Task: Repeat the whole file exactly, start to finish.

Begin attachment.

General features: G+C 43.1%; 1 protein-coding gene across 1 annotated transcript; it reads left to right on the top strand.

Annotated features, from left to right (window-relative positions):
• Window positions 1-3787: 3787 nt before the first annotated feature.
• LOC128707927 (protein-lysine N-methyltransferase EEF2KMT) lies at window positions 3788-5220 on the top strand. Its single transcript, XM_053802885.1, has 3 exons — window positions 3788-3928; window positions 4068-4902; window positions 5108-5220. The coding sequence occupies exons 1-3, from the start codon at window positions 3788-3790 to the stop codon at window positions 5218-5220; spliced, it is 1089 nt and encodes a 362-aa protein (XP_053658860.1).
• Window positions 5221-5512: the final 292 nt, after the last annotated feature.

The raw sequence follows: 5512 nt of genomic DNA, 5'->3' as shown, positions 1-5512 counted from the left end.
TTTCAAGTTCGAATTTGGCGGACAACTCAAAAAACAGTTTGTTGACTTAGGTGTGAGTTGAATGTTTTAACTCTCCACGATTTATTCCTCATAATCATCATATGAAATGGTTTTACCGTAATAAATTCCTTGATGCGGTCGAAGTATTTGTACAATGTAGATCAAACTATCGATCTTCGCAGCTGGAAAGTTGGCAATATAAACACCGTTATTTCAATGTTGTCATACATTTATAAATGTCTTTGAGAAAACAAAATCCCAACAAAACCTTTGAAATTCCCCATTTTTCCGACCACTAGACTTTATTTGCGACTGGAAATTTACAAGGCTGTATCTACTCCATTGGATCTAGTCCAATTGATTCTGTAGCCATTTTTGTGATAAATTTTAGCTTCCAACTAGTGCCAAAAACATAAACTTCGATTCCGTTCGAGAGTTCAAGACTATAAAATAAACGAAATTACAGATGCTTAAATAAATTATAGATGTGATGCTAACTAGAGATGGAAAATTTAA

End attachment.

General features: G+C 43.1%; 1 protein-coding gene across 1 annotated transcript; it reads left to right on the top strand.

Annotated features, from left to right (window-relative positions):
• Window positions 1-3787: 3787 nt before the first annotated feature.
• LOC128707927 (protein-lysine N-methyltransferase EEF2KMT) lies at window positions 3788-5220 on the top strand. Its single transcript, XM_053802885.1, has 3 exons — window positions 3788-3928; window positions 4068-4902; window positions 5108-5220. The coding sequence occupies exons 1-3, from the start codon at window positions 3788-3790 to the stop codon at window positions 5218-5220; spliced, it is 1089 nt and encodes a 362-aa protein (XP_053658860.1).
• Window positions 5221-5512: the final 292 nt, after the last annotated feature.

The raw sequence follows: 5512 nt of genomic DNA, 5'->3' as shown, positions 1-5512 counted from the left end.
TTTCAAGTTCGAATTTGGCGGACAACTCAAAAAACAGTTTGTTGACTTAGGTGTGAGTTGAATGTTTTAACTCTCCACGATTTATTCCTCATAATCATCATATGAAATGGTTTTACCGTAATAAATTCCTTGATGCGGTCGAAGTATTTGTACAATGTAGATCAAACTATCGATCTTCGCAGCTGGAAAGTTGGCAATATAAACACCGTTATTTCAATGTTGTCATACATTTATAAATGTCTTTGAGAAAACAAAATCCCAACAAAACCTTTGAAATTCCCCATTTTTCCGACCACTAGACTTTATTTGCGACTGGAAATTTACAAGGCTGTATCTACTCCATTGGATCTAGTCCAATTGATTCTGTAGCCATTTTTGTGATAAATTTTAGCTTCCAACTAGTGCCAAAAACATAAACTTCGATTCCGTTCGAGAGTTCAAGACTATAAAATAAACGAAATTACAGATGCTTAAATAAATTATAGATGTGATGCTAACTAGAGATGGAAAATTTAA